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Proposed Rule for Medicare ACOs Includes Notable Changes for Rural Providers
September 24, 2018

Proposed Rule for Medicare ACOs Includes Notable Changes for Rural Providers

Caravan Health was started by a forward-looking group of community hospital CEOs and physicians who recognized early on the many challenges they would face transforming to a value-based payment model. The company is now the national leader of successful accountable care and population health programs for community health systems. Caravan Health works with more than 250 health systems, 14,000 providers, and more than 1,000,000 patient lives to drive quality, financial benefits, and strong physician relationships in Accountable Care Organizations. 
This article was written by Lynn Barr, CEO and founder of Caravan Health.

The future of the Medicare Shared Savings Program (MSSP) accountable care organization (ACO) program is coming into focus with the recent publication of a proposed rule by CMS. It is encouraging to see CMS include analysis and policy development on the needs of rural health providers, many of which have limited financial means and provide life-saving care in underserved communities. Data published by CMS shortly after the release of the rule showed that ACOs in rural communities and participating in a program intended to support small, rural ACOs—including many ACOs that include hospitals—are outperforming risk-bearing ACOs. But the CMS proposal to require rural ACOs to take downside risk will slow these initiatives and potentially jeopardize their continued existence.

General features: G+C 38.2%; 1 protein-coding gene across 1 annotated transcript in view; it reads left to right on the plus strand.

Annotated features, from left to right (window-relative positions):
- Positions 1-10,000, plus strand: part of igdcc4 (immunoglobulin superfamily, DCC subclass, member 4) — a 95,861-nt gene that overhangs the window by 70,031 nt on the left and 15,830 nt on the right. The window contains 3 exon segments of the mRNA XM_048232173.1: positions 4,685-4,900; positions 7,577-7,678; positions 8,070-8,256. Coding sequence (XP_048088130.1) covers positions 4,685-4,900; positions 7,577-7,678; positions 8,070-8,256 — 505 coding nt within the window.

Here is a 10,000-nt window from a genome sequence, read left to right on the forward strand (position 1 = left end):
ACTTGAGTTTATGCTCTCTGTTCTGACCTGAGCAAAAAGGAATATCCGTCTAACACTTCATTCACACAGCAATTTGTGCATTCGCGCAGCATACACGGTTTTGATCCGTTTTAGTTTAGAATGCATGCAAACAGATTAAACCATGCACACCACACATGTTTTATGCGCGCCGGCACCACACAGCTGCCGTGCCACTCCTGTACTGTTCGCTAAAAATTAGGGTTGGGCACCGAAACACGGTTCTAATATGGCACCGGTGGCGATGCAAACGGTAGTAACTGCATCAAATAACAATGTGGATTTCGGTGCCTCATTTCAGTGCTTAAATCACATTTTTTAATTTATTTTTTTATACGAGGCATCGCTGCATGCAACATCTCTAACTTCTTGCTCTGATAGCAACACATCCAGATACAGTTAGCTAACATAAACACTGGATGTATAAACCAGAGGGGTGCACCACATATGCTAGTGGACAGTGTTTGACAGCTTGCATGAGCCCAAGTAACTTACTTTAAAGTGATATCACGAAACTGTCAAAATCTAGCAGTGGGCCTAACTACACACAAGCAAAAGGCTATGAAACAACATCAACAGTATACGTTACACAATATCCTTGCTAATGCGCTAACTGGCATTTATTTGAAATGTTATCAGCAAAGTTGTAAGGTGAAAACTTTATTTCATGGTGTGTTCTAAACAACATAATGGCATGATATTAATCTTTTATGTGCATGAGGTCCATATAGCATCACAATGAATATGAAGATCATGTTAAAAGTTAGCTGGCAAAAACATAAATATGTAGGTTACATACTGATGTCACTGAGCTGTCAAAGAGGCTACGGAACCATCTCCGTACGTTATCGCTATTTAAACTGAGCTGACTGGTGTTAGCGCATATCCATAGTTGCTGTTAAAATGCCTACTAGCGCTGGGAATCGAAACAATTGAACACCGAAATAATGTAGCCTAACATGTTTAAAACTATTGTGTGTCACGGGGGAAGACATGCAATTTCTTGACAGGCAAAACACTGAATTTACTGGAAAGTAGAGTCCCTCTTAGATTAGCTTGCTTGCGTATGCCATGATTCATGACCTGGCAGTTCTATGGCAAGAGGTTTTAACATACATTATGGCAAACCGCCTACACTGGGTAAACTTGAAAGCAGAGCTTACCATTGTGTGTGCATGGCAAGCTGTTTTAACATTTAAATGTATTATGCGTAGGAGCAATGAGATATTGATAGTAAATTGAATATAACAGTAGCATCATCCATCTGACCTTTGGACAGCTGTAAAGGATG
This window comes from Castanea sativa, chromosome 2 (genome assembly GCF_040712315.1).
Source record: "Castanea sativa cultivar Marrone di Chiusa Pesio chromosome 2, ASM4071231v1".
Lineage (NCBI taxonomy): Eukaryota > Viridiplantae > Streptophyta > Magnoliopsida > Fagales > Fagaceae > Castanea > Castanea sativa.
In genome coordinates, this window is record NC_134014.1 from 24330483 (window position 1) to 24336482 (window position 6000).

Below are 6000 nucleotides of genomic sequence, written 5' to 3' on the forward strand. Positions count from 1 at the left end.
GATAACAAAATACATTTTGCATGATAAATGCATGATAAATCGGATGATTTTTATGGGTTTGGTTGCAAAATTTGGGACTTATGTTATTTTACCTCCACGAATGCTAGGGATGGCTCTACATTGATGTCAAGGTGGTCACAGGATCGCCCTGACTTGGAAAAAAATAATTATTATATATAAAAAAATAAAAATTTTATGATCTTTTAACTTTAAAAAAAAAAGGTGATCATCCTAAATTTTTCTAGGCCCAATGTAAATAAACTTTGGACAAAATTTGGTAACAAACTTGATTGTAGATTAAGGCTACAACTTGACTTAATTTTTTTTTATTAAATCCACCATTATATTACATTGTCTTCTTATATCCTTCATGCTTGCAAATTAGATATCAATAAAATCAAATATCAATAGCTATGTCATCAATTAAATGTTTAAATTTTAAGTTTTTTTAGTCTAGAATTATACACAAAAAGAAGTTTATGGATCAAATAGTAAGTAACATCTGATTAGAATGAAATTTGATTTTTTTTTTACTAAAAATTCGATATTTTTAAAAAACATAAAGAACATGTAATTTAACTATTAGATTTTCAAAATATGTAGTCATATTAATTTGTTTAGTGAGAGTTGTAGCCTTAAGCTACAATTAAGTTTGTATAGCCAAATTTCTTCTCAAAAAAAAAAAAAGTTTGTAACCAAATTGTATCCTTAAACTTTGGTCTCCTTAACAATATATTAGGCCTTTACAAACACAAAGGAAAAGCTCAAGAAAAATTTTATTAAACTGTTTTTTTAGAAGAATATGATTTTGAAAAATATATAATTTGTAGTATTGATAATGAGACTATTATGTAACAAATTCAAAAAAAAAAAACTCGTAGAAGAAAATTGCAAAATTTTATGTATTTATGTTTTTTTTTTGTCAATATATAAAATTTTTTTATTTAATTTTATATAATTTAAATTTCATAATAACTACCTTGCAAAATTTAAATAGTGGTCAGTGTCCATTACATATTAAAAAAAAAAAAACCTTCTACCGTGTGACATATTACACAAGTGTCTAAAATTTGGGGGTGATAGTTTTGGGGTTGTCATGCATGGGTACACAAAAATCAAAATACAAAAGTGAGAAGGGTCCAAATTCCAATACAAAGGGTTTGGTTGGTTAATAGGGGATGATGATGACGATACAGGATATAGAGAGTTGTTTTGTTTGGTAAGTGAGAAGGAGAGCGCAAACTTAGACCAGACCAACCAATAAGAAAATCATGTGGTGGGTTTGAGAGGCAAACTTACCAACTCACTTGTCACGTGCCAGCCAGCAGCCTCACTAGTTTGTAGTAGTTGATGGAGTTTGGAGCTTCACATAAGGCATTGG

In the August 2018 proposed rule, CMS reminds us that the program’s original rules encouraged the participation of rural providers in ACOs, saying the agency had “acknowledged that ACOs new to the accountable care model—and particularly small, rural, safety net, and physician-only ACOs—would benefit from additional time under the one-sided model before being required to accept risk.”

CMS’ proposed rule described strong financial results from low-revenue ACOs, as well as ACOs in risk-bearing tracks, but it mostly ignored the success of small, rural providers in ACOs. Still, several of the proposed program changes acknowledge the importance of nurturing these rural providers so they have a better chance of implementing real delivery and payment system reform. 

Fundamental to the creation of a voluntary program is the creation of a business proposition attractive both to potential participants and to CMS. One of the most talked-about policy changes is the move from Tracks 1, 1+, 2, and 3 to the glidepath from the Basic to the Enhanced track in the proposed rule. The proposed rule reduces the shared savings rate in the early years of the program from 50% to 25%. This rate may be simply too low for rural providers considering participation—and virtually all rural providers will be unable to accept a transition to risk in the near future, no matter how limited.

This change in pace of taking on risk, while significant, is not the only policy lever at CMS’ disposal. Another notable policy change for rural providers is the proposed approach to benchmarking. Among other changes, CMS recognized that ACOs in rural areas, as well as other ACOs with dominant market position, account for a large share of their regional benchmark. CMS has proposed to reduce the weight of regional spending in updating an ACO’s benchmark. This means that an ACO’s own costs will contribute less to the regional benchmark. Although well-intentioned, by restricting the change to the update factor, CMS does not address the issue baked into the starting point for rural providers and, so, fails to fix the problem.

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